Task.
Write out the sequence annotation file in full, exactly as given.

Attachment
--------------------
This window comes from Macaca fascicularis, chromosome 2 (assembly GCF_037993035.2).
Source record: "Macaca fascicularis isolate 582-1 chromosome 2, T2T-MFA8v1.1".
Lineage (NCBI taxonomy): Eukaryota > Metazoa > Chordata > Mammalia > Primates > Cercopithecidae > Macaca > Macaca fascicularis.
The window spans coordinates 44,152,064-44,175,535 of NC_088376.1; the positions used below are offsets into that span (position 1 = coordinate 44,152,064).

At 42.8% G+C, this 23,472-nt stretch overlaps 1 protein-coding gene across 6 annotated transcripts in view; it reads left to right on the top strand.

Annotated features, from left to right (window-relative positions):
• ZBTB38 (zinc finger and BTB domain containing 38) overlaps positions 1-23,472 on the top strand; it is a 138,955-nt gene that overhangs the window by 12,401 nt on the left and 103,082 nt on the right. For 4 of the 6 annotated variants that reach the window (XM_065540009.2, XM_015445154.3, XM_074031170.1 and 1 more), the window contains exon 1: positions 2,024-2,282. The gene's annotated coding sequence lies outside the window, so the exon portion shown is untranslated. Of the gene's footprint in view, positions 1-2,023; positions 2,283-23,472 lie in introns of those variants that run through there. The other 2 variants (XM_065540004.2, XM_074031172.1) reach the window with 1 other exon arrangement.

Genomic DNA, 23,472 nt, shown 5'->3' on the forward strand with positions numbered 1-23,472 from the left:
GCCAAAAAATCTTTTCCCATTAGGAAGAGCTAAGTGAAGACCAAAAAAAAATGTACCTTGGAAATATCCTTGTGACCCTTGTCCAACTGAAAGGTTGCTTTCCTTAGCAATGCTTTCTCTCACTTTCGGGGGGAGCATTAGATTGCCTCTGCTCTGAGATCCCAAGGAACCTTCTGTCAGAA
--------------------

This window comes from Macaca fascicularis, chromosome 2 (assembly GCF_037993035.2).
Source record: "Macaca fascicularis isolate 582-1 chromosome 2, T2T-MFA8v1.1".
Lineage (NCBI taxonomy): Eukaryota > Metazoa > Chordata > Mammalia > Primates > Cercopithecidae > Macaca > Macaca fascicularis.
The window spans coordinates 44,152,064-44,175,535 of NC_088376.1; the positions used below are offsets into that span (position 1 = coordinate 44,152,064).

At 42.8% G+C, this 23,472-nt stretch overlaps 1 protein-coding gene across 6 annotated transcripts in view; it reads left to right on the top strand.

Annotated features, from left to right (window-relative positions):
• ZBTB38 (zinc finger and BTB domain containing 38) overlaps positions 1-23,472 on the top strand; it is a 138,955-nt gene that overhangs the window by 12,401 nt on the left and 103,082 nt on the right. For 4 of the 6 annotated variants that reach the window (XM_065540009.2, XM_015445154.3, XM_074031170.1 and 1 more), the window contains exon 1: positions 2,024-2,282. The gene's annotated coding sequence lies outside the window, so the exon portion shown is untranslated. Of the gene's footprint in view, positions 1-2,023; positions 2,283-23,472 lie in introns of those variants that run through there. The other 2 variants (XM_065540004.2, XM_074031172.1) reach the window with 1 other exon arrangement.

Genomic DNA, 23,472 nt, shown 5'->3' on the forward strand with positions numbered 1-23,472 from the left:
GCCAAAAAATCTTTTCCCATTAGGAAGAGCTAAGTGAAGACCAAAAAAAAATGTACCTTGGAAATATCCTTGTGACCCTTGTCCAACTGAAAGGTTGCTTTCCTTAGCAATGCTTTCTCTCACTTTCGGGGGGAGCATTAGATTGCCTCTGCTCTGAGATCCCAAGGAACCTTCTGTCAGAA